The wound liner ply 11 is axially slid along and rotated on the mandrel 13 by means of a pulley and belt arrangement 22. A strip of body stock 23 is taken from a roll 24 and is helically wound about the liner ply 11 at substantially the same angle as the liner web was wound on the mandrel 13. As the strip of body stock 23 is removed from the roller 24 it passes over a glue applicator 25 which applies a coating of glue on that surface of the body stock which is to make direct contact with the wound liner ply 11 to enable the body stock to be adhesively secured to the liner. The strip of body stock 23 is wound with its edges in abutment with its abutting g edges axially spaced from the closed seam 20. The windings are axially slid further along the mandrel 13 Where a second strip of body stock 27 is removed from a roll 23, passed over a glue applicator 29 to receive a coating of glue and is wound over the rst ply of body f stock 23 in the same manner as the first ply was wound on the liner ply 11. The abutting edges of the second ply of the body stock 27 are axially spaced from the abutting edges of the first ply of the body stock 23.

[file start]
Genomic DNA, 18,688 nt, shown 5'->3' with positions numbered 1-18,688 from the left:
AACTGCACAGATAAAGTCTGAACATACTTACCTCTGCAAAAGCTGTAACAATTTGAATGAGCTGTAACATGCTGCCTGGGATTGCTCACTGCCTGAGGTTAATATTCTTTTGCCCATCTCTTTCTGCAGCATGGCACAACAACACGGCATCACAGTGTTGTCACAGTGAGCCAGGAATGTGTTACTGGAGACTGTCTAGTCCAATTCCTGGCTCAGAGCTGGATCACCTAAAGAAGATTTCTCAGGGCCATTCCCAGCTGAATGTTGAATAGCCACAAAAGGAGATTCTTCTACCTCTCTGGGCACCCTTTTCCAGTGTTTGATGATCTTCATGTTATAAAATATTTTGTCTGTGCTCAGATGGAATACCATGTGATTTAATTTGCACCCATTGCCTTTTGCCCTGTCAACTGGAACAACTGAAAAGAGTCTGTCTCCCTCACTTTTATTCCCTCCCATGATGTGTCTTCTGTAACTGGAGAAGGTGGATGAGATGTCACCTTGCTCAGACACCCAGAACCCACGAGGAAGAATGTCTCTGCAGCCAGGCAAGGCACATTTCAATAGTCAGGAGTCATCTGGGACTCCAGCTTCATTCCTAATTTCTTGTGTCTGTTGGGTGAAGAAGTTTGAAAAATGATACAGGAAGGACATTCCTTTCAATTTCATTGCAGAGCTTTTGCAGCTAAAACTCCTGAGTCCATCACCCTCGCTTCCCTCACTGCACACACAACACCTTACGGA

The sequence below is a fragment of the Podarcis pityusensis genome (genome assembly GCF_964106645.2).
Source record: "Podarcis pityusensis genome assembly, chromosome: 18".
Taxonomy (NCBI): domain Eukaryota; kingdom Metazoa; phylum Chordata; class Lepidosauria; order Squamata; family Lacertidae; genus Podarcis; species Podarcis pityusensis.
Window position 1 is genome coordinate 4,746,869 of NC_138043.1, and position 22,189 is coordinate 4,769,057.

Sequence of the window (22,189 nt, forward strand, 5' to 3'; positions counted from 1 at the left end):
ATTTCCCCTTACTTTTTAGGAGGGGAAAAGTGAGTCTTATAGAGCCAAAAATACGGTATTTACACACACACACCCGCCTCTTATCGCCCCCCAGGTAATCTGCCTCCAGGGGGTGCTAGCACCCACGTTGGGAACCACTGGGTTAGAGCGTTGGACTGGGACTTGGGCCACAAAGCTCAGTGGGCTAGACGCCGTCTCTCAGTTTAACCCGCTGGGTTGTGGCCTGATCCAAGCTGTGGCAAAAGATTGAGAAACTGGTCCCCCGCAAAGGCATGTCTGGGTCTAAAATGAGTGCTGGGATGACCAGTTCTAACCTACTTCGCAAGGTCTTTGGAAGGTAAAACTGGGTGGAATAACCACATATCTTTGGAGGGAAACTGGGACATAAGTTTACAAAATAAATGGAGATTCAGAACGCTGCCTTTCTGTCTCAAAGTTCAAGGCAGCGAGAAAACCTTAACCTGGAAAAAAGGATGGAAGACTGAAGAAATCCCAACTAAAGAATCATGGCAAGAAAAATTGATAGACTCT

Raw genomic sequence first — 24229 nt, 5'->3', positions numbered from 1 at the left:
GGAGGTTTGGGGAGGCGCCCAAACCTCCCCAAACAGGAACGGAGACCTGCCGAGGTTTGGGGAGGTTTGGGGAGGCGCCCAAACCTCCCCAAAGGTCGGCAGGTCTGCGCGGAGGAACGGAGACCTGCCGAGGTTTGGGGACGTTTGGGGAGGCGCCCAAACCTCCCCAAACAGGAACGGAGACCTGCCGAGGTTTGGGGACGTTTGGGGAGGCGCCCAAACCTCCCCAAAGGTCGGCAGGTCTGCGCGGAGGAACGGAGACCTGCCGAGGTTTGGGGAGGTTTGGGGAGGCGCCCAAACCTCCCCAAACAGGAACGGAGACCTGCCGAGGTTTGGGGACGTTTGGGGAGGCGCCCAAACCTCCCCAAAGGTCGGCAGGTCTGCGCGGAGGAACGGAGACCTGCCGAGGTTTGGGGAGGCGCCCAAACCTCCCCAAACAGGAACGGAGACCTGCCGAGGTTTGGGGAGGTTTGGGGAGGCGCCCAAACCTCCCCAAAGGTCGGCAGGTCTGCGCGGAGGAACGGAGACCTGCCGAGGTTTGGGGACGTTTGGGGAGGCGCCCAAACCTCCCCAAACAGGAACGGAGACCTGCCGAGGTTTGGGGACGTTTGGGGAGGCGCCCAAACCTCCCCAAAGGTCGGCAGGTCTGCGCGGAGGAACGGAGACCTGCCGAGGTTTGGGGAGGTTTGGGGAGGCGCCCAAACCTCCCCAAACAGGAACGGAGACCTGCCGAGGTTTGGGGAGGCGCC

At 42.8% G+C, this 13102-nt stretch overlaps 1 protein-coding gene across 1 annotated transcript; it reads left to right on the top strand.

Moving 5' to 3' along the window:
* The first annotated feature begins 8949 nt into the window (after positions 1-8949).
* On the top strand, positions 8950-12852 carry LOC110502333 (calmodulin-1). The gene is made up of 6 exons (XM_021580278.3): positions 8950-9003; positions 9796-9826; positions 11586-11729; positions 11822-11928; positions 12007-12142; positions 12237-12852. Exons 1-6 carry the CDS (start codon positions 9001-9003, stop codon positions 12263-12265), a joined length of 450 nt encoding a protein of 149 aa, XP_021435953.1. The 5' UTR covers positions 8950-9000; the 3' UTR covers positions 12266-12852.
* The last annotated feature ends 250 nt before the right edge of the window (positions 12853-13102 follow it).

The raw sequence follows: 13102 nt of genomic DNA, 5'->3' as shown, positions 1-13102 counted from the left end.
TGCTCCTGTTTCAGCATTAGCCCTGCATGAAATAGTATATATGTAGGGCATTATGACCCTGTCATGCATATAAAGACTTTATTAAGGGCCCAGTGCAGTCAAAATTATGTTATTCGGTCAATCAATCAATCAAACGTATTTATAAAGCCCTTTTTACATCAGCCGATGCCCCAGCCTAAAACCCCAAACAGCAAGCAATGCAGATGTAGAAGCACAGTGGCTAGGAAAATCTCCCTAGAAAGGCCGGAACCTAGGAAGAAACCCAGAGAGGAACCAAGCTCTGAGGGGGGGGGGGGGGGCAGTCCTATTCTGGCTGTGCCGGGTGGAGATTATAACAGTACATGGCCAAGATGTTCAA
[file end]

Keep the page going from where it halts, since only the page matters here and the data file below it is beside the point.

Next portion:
The wound liner ply 11 and the plies of body stock 23 and 27 are axially slid further along the mandrel 13 to a point where a label ply web 30, which consists of an aluminum foil and paper laminate, is helically wound and adhesively secured to the stip of body stock 27. The label web 30 is withdrawn from a roll 31, passed over a glue applicator 32 where a coating of glue is applied to the paper backing of the label ply web and is helically wound on the body stock 27 in substantially the same manner as the plies of body stock were wound thereon. The aluminum foil surface of the label ply is disposed exteriorly and defines the outer surface of the wall of the container 10 and the label web 30 has its marginal edge portion which is adjacent the marginal edge portion of a previously wound strip in overlapping relationship and adhesively secured together to form a second seam 33.

Alternatively, it may be desirable to feed the label ply web 30 through a plow which receives a marginal edge portion of the liner web and turns it back against itself in the manner described above with respect to the liner web 11. Of course in the present instance the foil surface of the label web 30 is facing upward and hence the marginal edge portion will be turned under the label web and the foil surface of the marginal portion will face downward. These folds are the same however, since the foil is maintained on the outside of the fold in both cases. Having formed the fold as described on the label ply it is possible to form a label seam similar to the liner seam 20 wherein one marginal portion along one side edge is folded back against itself and overlapped and adhesively secured to the adjacent marginal portions of an adjoining convolution of said ply in foil-to-foil contact therewith by means of which the resulting label seam encloses both side edges of the label ply 30 beneath the outer foil surface of the container body.